Our BusAttachment is created, started, and connected. The connection setup done, device details set, and the Object has been registered. Now let's make the registration call so that we can find other "first_app" applications.
Just making the API call is not enough, we need to explictly tell the AllJoyn framework that we are interested in receiving Sessionless signals.

/* Now create a list of the interfaces used so that we can find just applications that use these interfaces */
int len = interfacesUsed.size();
const char* interfaces[len];
for( int i = 0; i < len; i++) {
   interfaces[i] = interfacesUsed[i].c_str();

 * Register this class to receive AllJoyn About feature annoucements from the services we care about.
 * This performs service level discovery
AnnouncementRegistrar::RegisterAnnounceHandler(*mBusAttachment, *this, interfaces, len);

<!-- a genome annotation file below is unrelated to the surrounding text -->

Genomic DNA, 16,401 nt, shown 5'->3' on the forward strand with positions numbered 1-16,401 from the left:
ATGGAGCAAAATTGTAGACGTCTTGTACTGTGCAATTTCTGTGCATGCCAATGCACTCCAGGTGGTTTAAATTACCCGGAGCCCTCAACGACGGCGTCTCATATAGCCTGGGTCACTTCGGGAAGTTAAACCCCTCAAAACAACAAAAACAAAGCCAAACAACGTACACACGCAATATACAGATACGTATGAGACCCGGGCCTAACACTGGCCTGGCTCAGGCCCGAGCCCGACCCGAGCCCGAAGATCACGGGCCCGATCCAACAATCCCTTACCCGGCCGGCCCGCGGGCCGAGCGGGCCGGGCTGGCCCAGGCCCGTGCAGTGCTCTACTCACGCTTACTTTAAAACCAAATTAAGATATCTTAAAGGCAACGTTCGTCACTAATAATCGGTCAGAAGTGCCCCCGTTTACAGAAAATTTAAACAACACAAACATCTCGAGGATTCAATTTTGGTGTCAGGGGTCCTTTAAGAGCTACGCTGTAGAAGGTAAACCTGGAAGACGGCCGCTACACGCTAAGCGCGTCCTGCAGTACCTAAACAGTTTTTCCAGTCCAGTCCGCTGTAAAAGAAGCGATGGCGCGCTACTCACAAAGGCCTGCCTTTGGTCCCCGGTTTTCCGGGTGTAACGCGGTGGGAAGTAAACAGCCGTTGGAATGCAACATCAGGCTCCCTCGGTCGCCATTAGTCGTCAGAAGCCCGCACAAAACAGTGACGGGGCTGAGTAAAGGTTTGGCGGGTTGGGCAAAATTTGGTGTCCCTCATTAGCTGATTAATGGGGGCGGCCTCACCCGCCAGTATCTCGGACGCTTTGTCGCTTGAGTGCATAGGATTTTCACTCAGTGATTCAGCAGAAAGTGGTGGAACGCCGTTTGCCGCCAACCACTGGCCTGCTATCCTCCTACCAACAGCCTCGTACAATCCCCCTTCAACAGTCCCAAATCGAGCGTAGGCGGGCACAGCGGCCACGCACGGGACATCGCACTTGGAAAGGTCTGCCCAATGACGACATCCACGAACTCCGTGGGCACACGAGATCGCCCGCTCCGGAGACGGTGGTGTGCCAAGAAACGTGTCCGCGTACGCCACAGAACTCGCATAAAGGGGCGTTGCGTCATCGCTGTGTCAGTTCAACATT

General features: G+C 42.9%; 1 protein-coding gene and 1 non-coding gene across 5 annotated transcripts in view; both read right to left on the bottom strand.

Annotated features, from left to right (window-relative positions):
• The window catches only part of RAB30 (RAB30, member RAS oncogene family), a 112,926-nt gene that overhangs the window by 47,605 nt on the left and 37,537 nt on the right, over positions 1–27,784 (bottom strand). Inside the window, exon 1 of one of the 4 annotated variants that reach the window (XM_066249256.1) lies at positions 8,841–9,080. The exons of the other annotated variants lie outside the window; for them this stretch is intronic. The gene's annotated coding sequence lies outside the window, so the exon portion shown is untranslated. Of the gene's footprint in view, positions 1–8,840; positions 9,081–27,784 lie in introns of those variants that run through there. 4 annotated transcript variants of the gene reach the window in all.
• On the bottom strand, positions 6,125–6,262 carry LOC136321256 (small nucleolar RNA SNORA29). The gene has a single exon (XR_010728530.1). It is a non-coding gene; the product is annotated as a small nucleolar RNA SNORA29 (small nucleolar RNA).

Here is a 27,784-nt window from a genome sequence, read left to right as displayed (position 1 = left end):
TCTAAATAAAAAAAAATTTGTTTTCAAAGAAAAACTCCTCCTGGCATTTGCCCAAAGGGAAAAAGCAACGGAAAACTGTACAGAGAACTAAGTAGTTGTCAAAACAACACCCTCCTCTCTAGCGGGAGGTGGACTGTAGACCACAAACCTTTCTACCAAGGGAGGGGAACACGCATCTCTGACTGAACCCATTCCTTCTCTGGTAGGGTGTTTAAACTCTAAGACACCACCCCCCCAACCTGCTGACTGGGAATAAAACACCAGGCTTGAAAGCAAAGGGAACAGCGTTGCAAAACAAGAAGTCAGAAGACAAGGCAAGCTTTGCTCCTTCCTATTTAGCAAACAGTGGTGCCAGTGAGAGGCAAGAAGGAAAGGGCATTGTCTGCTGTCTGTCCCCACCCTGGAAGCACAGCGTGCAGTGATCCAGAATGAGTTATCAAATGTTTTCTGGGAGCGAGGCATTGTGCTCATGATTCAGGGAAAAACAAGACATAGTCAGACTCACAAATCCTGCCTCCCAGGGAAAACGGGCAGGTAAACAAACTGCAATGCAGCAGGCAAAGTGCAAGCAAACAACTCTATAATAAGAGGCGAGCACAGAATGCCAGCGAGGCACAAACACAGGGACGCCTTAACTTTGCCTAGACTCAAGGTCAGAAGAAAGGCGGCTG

The list of interfaces is supplied so that we have filtering and find just the applications that have the interface support that we can interact with.

Lastly, we need to tell the world about our existance. To do this, we make a call to the About feature to have it Announce.

/* With the objects registered and everything setup we Annouce to tell the world that we exist  */
status = AboutServiceApi::getInstance()->Announce();
if (ER_OK != status) {
    printf("Failed to addMatch for sessionless signals: %s\n", QCC_StatusText(status));

The AllJoyn APIs have been used to set up all the interaction, but we still need to define how we are going to interact. This is where we will implement our AllJoyn interface and expose it on a BusObject.